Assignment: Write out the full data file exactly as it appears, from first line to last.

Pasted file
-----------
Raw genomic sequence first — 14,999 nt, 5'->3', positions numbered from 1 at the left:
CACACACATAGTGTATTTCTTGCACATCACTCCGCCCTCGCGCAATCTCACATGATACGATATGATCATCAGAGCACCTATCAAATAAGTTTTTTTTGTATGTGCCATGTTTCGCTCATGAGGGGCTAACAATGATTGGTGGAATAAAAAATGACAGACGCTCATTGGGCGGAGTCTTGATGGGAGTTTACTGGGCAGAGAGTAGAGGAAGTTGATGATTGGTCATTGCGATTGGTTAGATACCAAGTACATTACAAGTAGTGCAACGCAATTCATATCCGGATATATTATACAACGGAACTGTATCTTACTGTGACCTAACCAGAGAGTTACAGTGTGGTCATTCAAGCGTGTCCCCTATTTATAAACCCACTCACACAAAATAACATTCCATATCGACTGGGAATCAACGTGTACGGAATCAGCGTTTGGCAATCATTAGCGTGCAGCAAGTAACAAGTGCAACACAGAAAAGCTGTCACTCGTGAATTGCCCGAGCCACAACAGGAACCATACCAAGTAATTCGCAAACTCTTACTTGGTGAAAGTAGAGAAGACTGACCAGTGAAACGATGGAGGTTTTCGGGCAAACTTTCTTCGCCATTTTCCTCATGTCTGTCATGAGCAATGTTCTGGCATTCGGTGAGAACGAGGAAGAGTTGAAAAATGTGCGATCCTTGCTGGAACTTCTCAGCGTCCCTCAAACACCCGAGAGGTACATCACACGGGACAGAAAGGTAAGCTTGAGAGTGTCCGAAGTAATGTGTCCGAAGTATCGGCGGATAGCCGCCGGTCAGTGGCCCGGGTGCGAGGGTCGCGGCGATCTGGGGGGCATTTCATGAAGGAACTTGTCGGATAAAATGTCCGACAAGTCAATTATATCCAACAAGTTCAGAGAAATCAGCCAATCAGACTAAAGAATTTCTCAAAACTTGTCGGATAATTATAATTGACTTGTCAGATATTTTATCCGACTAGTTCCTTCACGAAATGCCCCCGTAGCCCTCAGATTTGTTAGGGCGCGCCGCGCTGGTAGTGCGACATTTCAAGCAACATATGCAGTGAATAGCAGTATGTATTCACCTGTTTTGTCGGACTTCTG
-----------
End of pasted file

Raw genomic sequence first — 14,999 nt, 5'->3', positions numbered from 1 at the left:
CACACACATAGTGTATTTCTTGCACATCACTCCGCCCTCGCGCAATCTCACATGATACGATATGATCATCAGAGCACCTATCAAATAAGTTTTTTTTGTATGTGCCATGTTTCGCTCATGAGGGGCTAACAATGATTGGTGGAATAAAAAATGACAGACGCTCATTGGGCGGAGTCTTGATGGGAGTTTACTGGGCAGAGAGTAGAGGAAGTTGATGATTGGTCATTGCGATTGGTTAGATACCAAGTACATTACAAGTAGTGCAACGCAATTCATATCCGGATATATTATACAACGGAACTGTATCTTACTGTGACCTAACCAGAGAGTTACAGTGTGGTCATTCAAGCGTGTCCCCTATTTATAAACCCACTCACACAAAATAACATTCCATATCGACTGGGAATCAACGTGTACGGAATCAGCGTTTGGCAATCATTAGCGTGCAGCAAGTAACAAGTGCAACACAGAAAAGCTGTCACTCGTGAATTGCCCGAGCCACAACAGGAACCATACCAAGTAATTCGCAAACTCTTACTTGGTGAAAGTAGAGAAGACTGACCAGTGAAACGATGGAGGTTTTCGGGCAAACTTTCTTCGCCATTTTCCTCATGTCTGTCATGAGCAATGTTCTGGCATTCGGTGAGAACGAGGAAGAGTTGAAAAATGTGCGATCCTTGCTGGAACTTCTCAGCGTCCCTCAAACACCCGAGAGGTACATCACACGGGACAGAAAGGTAAGCTTGAGAGTGTCCGAAGTAATGTGTCCGAAGTATCGGCGGATAGCCGCCGGTCAGTGGCCCGGGTGCGAGGGTCGCGGCGATCTGGGGGGCATTTCATGAAGGAACTTGTCGGATAAAATGTCCGACAAGTCAATTATATCCAACAAGTTCAGAGAAATCAGCCAATCAGACTAAAGAATTTCTCAAAACTTGTCGGATAATTATAATTGACTTGTCAGATATTTTATCCGACTAGTTCCTTCACGAAATGCCCCCGTAGCCCTCAGATTTGTTAGGGCGCGCCGCGCTGGTAGTGCGACATTTCAAGCAACATATGCAGTGAATAGCAGTATGTATTCACCTGTTTTGTCGGACTTCTG